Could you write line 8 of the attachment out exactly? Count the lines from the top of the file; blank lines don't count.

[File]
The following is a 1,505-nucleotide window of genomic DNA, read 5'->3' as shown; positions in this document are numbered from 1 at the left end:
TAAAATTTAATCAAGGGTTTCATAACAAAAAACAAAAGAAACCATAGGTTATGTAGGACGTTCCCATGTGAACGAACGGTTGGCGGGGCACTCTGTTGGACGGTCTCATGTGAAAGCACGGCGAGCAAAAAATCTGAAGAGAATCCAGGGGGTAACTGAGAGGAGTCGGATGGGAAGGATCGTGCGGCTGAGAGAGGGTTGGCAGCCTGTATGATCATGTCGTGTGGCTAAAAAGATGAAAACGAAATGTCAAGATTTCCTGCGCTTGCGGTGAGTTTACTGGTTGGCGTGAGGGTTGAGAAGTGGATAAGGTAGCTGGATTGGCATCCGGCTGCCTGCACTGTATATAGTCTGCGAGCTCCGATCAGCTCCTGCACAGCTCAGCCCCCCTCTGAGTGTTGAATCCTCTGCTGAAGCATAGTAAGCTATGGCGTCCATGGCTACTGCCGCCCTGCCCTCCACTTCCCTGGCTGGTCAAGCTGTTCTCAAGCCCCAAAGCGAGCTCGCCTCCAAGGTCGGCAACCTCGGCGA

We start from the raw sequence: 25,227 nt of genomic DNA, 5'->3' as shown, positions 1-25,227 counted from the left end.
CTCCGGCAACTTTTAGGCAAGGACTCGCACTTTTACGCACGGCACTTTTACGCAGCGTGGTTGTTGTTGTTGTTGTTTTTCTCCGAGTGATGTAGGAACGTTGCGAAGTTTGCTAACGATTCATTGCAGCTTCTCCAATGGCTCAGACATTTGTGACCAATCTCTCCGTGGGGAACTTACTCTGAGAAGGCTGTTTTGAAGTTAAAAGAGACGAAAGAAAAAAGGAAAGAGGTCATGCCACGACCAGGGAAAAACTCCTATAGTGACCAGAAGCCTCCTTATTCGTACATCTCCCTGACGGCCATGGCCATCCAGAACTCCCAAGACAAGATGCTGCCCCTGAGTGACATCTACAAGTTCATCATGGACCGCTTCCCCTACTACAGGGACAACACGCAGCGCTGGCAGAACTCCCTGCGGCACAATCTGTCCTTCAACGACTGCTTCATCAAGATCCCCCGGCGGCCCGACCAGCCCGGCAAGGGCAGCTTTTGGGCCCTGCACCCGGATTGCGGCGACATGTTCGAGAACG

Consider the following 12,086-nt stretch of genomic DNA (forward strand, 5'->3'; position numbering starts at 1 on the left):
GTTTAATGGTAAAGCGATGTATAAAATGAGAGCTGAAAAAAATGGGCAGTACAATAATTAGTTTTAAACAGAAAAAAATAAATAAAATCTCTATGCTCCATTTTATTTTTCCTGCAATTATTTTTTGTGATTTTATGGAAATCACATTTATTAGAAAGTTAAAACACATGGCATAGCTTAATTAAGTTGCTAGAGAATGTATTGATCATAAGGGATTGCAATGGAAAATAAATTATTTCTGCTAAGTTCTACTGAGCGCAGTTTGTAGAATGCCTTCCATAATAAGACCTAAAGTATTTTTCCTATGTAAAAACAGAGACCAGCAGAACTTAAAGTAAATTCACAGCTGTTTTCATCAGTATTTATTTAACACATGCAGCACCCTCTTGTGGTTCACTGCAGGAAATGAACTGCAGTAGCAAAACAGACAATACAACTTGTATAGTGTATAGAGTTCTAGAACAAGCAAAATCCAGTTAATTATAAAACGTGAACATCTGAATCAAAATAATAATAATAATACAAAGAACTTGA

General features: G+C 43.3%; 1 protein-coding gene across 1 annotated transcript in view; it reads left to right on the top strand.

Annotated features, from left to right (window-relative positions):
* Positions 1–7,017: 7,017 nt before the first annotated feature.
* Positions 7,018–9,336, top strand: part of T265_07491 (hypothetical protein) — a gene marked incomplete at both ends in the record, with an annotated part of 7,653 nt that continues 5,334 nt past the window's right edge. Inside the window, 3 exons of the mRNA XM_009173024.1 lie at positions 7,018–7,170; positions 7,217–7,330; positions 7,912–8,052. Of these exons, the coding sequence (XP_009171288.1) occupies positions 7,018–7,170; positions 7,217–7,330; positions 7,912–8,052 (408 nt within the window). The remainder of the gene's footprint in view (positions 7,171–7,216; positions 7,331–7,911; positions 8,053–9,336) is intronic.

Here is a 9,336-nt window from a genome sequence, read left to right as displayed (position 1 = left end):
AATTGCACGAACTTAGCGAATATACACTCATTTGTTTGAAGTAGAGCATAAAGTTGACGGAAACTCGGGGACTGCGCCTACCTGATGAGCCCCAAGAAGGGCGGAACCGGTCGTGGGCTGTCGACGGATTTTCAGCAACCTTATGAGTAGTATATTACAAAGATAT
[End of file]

Annotated features, from left to right (window-relative positions):